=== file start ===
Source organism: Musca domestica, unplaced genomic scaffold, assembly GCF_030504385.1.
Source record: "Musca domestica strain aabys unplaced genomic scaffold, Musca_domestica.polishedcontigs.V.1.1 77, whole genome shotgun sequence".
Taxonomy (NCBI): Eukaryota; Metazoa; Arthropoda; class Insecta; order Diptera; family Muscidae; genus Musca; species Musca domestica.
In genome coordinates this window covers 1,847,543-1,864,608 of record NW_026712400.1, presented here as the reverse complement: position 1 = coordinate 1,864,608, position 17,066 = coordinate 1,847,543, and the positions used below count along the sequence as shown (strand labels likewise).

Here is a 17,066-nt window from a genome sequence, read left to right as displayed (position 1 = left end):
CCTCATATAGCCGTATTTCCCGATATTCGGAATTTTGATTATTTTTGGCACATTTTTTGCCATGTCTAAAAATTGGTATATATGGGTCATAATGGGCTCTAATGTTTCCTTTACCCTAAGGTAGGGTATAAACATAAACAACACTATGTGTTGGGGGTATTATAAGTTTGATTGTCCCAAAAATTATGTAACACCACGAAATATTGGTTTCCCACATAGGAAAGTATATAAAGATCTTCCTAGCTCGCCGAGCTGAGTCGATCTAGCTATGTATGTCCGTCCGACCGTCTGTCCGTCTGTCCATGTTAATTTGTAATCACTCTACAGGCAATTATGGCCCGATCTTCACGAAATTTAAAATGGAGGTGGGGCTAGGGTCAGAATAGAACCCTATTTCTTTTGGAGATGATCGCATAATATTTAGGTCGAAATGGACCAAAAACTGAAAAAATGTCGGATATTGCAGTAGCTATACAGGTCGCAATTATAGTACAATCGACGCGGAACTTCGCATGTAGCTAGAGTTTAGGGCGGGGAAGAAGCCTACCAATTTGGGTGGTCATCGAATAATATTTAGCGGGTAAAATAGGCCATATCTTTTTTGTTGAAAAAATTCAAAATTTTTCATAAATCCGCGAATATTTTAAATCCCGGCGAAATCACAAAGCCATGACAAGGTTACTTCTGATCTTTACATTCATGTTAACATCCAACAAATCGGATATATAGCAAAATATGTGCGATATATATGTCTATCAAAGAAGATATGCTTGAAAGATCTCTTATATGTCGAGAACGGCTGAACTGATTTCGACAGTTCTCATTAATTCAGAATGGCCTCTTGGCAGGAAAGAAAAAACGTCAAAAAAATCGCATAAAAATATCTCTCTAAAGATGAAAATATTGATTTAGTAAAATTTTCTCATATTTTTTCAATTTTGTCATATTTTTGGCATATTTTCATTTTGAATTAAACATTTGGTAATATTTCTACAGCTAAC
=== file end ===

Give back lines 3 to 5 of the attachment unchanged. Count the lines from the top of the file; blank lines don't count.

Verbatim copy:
Taxonomy (NCBI): Eukaryota; Metazoa; Arthropoda; class Insecta; order Diptera; family Muscidae; genus Musca; species Musca domestica.
In genome coordinates this window covers 1,847,543-1,864,608 of record NW_026712400.1, presented here as the reverse complement: position 1 = coordinate 1,864,608, position 17,066 = coordinate 1,847,543, and the positions used below count along the sequence as shown (strand labels likewise).

Here is a 17,066-nt window from a genome sequence, read left to right as displayed (position 1 = left end):